I heard Jason Sorens speak in 2005. He advocated that liberty-oriented individuals around the globe vote with their feet and relocate to New Hampshire (NH) as part of the Free State Project – to pursue liberty in our lifetime. I was intrigued. A month later I drove from DC to Lancaster to attend PorcFest. I was present for less than 24 hours. That was plenty of time to recognize the potential of the idea.
I then got involved with the Mid-Atlantic Free State Project group whilst living in northern Virginia. I valued my experiences there – getting better acquainted with Austrian Economics and its implications, and cultivating other knowledge and skills – but the thought of moving to NH tugged at me. It was appealing to not just talk about liberty, but to actively pursue it.
In 2009 I relocated to NH, which I now call “the ‘shire” for its magical qualities. Keene was homebase for The Motorhome Diaries and Liberty on Tour, as well the place that Cop Block was incubated. It became clear when I was on the road with those projects that, while there are growing pockets of communities who internalize the ideas of self-ownership, the ‘shire was special.
In 2014 – at PorcFest, of course – I met the person who, in 2015, agreed to be my life partner. That fine lady, if you’re unaware, is Amanda B. Johnson. We plan to re-up each year, so long as we’re both still having fun. Based on our frequency of laughs and smiles and songs, I’d say we’re on a good trajectory.
In late 2014 Amanda and I left the ‘shire for Oklahoma City where I got top-notch surgery to repair my ripped bicep. The friendly and entrepreneurial folks at the Oklahoma Surgery Center agreed to be paid entirely in Bitcoin and gold. And the anesthesiologist’s own son was super into Cop Block!
Next, we visited my fam in St. Paul, Minnesota and Amanda’s fam in northeast Utah. It was great to have that quality time, fun to be involved in productive projects, and enjoyable to explore each area.
Then we bought an RV and spent a couple of months in southeast Cali – Slab City. It’s an impromptu RV community in the desert that boasted two private water delivery services. A place USPS doesn’t go, but FedEx and UPS did. It was interesting, but proved not to be the place we wanted to allocate our time and resources.
We then spent two months near Detroit. There is definitely a good crew there – many came together at Michigan Peace & Liberty Coalition events. We were not wanting for transportation, fresh-farm organic food, or a bed to sleep. Detroit is also home to the Threat Management Center and an area ripe for agorist endeavors. We went to a Bitcoin meeteup and a few other events, but eventually concluded that Detroit, too, was not where we wanted to invest ourselves longterm.
In July Amanda and I walked from El Paso, Texas to Juarez, Mexico. Between us, we had two backpacks and one small rolling suitcase. We flew from Juarez to Cancun, and then ferried to the island of Cozumel. Friends Mike and Lauren Macintire were key to our easy landing. Within a couple of days, we found our own place. The cost of living was certainly less than in the USSA, and the ability to swim every day was nice, but – after two months there – we again decided we were not in the place for us.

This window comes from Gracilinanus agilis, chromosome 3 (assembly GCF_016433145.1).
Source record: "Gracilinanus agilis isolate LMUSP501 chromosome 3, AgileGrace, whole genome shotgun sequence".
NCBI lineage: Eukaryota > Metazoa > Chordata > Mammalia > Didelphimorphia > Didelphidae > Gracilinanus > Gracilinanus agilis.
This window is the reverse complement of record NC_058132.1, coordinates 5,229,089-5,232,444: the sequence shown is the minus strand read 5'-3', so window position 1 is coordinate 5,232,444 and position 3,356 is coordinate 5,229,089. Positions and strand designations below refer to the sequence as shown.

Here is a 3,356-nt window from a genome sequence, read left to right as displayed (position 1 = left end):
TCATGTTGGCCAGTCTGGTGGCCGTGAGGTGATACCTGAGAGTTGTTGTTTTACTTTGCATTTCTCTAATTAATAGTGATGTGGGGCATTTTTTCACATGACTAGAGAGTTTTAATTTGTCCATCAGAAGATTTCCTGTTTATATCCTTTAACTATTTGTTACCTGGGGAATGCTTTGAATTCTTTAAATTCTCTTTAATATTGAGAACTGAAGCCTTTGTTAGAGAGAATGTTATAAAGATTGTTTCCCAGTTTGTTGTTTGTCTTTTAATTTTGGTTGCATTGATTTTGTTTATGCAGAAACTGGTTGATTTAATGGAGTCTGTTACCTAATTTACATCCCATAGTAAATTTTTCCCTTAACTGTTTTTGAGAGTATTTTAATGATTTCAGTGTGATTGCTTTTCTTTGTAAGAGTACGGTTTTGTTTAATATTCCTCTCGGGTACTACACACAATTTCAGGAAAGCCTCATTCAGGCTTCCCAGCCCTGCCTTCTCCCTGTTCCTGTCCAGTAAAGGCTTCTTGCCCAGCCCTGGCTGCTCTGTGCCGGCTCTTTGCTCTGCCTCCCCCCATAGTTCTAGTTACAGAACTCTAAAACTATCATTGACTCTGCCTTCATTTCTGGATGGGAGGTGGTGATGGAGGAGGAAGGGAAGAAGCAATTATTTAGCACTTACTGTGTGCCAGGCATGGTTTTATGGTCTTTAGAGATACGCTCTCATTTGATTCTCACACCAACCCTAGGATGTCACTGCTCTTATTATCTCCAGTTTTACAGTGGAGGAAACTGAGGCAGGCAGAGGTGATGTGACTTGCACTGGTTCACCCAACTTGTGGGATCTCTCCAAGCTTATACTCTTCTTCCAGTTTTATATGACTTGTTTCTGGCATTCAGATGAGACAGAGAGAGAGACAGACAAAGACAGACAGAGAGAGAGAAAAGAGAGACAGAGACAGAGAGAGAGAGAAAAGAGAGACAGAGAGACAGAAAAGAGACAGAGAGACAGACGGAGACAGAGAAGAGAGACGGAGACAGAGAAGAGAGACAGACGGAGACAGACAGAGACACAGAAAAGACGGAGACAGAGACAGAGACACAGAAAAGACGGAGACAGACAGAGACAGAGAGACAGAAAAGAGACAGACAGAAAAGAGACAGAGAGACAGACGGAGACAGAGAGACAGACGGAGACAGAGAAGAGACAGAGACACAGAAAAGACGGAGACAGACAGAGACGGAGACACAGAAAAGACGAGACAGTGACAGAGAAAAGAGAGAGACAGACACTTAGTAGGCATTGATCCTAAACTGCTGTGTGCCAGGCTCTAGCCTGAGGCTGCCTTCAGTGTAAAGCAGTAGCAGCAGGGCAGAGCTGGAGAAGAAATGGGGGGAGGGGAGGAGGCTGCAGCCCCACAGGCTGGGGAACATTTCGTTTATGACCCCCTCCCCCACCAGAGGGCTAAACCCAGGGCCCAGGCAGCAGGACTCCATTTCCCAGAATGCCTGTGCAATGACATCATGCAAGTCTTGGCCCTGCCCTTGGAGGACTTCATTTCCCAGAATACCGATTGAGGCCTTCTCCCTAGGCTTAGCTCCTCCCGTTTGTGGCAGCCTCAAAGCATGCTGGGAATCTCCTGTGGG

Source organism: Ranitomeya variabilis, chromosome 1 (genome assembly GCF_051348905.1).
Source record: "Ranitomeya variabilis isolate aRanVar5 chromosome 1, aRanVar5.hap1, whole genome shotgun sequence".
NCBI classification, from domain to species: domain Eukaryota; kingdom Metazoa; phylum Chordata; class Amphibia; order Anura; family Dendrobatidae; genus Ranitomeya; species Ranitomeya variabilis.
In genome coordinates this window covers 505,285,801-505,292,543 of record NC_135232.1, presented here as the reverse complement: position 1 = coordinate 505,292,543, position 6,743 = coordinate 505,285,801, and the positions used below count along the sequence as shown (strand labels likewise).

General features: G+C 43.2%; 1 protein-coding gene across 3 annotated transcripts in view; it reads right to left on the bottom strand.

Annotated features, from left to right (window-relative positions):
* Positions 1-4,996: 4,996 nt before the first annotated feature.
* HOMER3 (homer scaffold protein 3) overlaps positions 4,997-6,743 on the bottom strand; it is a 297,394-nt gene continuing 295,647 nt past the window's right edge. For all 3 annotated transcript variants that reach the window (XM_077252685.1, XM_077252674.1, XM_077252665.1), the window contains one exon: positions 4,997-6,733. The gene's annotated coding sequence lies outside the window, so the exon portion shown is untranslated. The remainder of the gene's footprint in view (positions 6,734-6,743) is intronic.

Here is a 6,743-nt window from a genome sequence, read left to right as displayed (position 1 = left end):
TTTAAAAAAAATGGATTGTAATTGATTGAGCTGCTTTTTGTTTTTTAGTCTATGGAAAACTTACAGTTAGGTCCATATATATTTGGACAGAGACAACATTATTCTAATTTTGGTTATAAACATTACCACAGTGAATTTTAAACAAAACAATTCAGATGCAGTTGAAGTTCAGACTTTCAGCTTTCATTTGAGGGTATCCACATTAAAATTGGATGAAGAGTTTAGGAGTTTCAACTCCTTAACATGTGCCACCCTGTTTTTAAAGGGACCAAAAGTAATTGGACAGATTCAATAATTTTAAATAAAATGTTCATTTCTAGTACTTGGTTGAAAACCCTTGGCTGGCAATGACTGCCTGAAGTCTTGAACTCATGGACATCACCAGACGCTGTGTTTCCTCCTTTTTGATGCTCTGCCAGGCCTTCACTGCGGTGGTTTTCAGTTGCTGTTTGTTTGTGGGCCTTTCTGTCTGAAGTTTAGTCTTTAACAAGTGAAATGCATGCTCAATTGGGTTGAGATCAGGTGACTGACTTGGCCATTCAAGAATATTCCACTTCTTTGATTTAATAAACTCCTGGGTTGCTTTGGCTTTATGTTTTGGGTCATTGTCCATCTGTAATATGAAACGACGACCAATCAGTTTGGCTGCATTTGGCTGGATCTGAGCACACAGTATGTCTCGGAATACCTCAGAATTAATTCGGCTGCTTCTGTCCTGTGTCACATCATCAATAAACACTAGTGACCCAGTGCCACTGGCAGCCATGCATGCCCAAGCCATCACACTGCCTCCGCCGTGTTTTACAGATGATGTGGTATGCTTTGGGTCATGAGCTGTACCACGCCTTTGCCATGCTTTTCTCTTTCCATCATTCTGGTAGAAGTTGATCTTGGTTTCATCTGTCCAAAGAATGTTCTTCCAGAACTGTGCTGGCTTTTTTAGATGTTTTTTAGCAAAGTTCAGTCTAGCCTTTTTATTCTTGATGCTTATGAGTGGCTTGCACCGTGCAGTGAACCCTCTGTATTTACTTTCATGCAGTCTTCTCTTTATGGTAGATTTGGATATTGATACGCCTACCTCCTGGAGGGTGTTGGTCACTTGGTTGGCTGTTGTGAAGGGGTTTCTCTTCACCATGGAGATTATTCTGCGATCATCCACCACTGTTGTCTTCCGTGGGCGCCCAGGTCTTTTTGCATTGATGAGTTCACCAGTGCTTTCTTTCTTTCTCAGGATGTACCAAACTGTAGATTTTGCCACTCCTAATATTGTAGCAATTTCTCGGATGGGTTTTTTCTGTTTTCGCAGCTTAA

Where to go? We sat down and on a big piece of paper, we listed a half-dozen possible locations and a dozen quality-of-life preferences. The ‘shire came out on top. But we had heard some rumblings about nonaggressionist individuals in Acapulco and we knew some of them, so we decided to give it a try.
Thirty hours on a bus and many checkpoints later, we arrived. We’ve been in Acapulco for over two months, and things have been good. It’s the birthplace of The Daily Decrypt. I experienced my first earthquakes here. And we’ve met some people that we’ll stay in touch with for years. But the truth is undeniable: both Amanda and I miss the ‘shire.
No, things are not ideal in the USSA, but everything is relative. In Slab City it was common to look east and see a mushroom cloud or to feel the ground shake, because it was right next to a military bombing range. In Detroit the largest gang has dropped nearly all pretense about being a gang. Visitors to Cozumel are often greeted with drug-sniffing dogs going over their luggage. Here in Acapulco, the military is always visible roaming the streets in pickups with mounted guns.
Amanda and I could continue to globe-trot to see how yet another place stacks up. We could go to Cambodia or somewhere where the likelihood and severity of threats from self-proclaimed rulers may be less, but such purposeful isolation means missing much of the spontaneity, excitement, and potential that would be present were we part of a larger homegroup. Sure, we’d be existing, but would we be living? So after a stop in Mexico City this weekend for the Latin American Bitcoin Conference, we’ll return to the ‘shire. We both recognize it as the best place for us to be right now.
There is no perfect, yet we can strive for it. The ‘shire is home to a vibrant, interconnected, deliberate community unlike anything I’ve experienced elsewhere. Personally, it’s the place that I believe I can be of the greatest value, and find the most fulfillment. As an old saying goes, “I’m not free unless you’re free.” A decade after hearing Jason speak, the ‘shire, I believe, is the place with the most potential for this maxim to be realized.